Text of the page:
The next day dawned bright and cold. He made his way unsteadily down the hill relying overmuch, he thought, on the cane he clutched firmly. He was kicking away snow from the sweep of the barn door when he saw the small splash of blue over by the trough. He walked over and scooped up the dead bird and a little puff of snow besides. It wasn’t cat-mauled or damaged at all. Just dead.
He didn’t realize he was crying until a heavy tear spattered on the tiny blue head.
“Fuck.” he whispered, chilled at using a word that hadn’t passed his lips since Korea.
“Are the doors locked?” she asked suddenly from her corner of the passenger seat.
Jolted by the question, he caught himself feeling along the top of the door for the plunger to press to lock it. That was years ago-when he was a kid. Cars don’t have those kinds of locks anymore. Just sleek buttons and mechanisms that lock automatically at a certain speed. He knew that. Why couldn’t he tell her?
Instead he said, “What are you afraid of?”
“You don’t have to be afraid to be cautious,” she said.
Cautious. The word struck him as strange just then. He’d have said, ‘careful’ as would most people. Why ‘cautious’?
The drizzle had turned into full-on rain pinging off the roof and sheeting down the windshield. The pressing sky atop the black night made it impossible to see the woods and fields that were out there. “There’s nobody out here to be…cautious of”, he said.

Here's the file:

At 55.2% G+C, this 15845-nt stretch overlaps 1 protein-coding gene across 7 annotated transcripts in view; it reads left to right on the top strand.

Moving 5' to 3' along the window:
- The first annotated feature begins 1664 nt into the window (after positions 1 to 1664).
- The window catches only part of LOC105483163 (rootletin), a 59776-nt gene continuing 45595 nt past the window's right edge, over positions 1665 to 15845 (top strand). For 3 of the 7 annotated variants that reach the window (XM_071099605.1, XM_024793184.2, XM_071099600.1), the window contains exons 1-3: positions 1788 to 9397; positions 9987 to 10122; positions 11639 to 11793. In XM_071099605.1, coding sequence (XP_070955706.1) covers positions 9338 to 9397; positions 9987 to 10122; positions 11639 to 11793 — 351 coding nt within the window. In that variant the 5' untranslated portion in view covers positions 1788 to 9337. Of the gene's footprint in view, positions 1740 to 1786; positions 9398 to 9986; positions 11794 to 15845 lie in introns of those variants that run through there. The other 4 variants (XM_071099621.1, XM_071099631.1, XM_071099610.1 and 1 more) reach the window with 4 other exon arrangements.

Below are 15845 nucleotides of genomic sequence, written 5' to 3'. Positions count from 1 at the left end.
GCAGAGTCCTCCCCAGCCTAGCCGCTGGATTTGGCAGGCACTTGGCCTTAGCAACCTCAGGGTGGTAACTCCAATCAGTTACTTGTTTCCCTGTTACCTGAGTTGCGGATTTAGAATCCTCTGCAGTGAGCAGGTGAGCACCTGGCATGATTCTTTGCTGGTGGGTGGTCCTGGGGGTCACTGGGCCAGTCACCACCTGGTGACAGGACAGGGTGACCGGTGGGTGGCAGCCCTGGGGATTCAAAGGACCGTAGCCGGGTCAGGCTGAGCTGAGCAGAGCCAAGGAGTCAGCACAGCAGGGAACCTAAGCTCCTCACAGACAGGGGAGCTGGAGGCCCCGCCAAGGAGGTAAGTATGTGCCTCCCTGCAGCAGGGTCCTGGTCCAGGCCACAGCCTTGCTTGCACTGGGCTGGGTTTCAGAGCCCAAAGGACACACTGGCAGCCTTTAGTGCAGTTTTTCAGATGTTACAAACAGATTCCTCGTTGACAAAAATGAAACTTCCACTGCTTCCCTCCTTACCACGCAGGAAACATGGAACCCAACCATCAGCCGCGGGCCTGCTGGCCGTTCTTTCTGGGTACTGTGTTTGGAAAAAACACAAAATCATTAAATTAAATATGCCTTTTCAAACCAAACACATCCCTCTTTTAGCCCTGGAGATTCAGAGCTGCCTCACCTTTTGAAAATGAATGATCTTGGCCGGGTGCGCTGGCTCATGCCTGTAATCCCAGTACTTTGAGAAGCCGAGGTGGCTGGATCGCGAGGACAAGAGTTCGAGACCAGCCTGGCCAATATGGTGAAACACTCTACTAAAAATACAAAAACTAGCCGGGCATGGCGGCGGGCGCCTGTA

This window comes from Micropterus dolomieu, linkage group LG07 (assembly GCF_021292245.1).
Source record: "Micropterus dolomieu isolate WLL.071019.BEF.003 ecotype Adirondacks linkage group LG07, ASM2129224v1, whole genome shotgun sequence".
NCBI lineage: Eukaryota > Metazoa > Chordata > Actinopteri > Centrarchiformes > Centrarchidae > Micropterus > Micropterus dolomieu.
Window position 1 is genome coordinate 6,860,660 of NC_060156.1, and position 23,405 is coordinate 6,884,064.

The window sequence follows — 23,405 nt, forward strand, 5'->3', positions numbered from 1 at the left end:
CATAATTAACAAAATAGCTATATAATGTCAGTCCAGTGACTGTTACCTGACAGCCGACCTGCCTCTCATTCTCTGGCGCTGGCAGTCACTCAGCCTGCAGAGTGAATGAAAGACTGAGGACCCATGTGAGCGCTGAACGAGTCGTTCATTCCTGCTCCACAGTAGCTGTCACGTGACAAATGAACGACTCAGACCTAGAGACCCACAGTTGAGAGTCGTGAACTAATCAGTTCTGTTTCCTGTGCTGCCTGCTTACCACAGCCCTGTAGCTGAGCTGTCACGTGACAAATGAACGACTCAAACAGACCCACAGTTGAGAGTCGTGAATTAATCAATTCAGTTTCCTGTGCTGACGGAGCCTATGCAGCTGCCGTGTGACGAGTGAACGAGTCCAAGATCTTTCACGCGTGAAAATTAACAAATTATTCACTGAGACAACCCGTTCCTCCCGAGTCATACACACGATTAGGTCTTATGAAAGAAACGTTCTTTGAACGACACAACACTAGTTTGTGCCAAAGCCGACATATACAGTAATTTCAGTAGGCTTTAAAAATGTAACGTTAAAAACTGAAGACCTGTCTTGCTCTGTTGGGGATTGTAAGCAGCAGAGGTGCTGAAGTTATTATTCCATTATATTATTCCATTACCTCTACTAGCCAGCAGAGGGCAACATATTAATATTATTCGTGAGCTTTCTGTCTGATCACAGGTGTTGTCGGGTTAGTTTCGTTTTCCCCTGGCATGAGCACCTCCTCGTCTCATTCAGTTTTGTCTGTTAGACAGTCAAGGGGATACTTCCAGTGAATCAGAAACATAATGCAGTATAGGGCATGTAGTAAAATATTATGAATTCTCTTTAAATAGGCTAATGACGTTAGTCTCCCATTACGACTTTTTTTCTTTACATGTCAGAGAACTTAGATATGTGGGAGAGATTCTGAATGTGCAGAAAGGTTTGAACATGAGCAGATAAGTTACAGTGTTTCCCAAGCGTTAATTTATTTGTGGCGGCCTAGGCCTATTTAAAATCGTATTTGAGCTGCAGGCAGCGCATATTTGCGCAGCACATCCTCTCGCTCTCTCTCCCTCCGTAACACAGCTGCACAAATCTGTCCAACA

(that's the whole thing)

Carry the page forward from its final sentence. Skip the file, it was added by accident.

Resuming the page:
“All the more reason”, she answered looking out her window as if there were something to see.
She’s too young for me, he thought. The scent of roses he thought she wore was really bubble gum-or smelled like it anyway. Maybe it wasn’t her youth. Maybe she was too smart for him. Or too dumb. Or too tall-maybe too short. Too whiny, too cold, too butch, too soft, too dark, too light. Too something, he knew that. But why worry about it now? He didn’t have to win her. Didn’t have to impress her. She was here.
His wife was right. He thought too much about everything-drove himself crazy. Last week he’d had a nosebleed right at the kitchen table. She’d said it was high blood pressure from him worrying so much over every little thing. Like she was a freaking nurse.
Back home she sat at the same table listening to hockey on the radio. She liked it better that way; watching it made her too nervous. She poured a thick toss of Sambuca into her cup – the only way she could abide decaf. Her ma had called, worried the rain was going to turn to snow. “It’s forty degrees, Ma!” she had to yell into the phone. “It won’t snow.”
He sighed and reclined the seat slightly. Fumbling, he loosened his belt and unsnapped his pants. Rising on her knees, she bent over the console and gently pulled him out of his pants; a soft crippled bird. “Ok”, she said low. “Let’s see what we can do with you.”
He closed his eyes and tried not to think about it.
“Did ye eat the body?”
“Ye saw me walk up. Of course I et the body.”
“Did ye drink the blood?” he asked with an accusing tilt of his head.
“Ye saw me up there!”
“Yeah, but. Did you actually drink it or jest swish it around in the cup?”
Ah, fer Crissakes, he thought. Then blessed himself. Sorry, he thought, but it’s flu season. “I drank some”, he settled.
“Ye barely put yer lips to it!”
“Fer Gawd’s sake…”
“Don’t ye dare!”
“Did ye not hear all the hackin’ and coughin’ and snottin’ goin’ on all aroun’ us?”
“Say what you will. You dint have a proper communion is all I’m sayin’. Not proper.”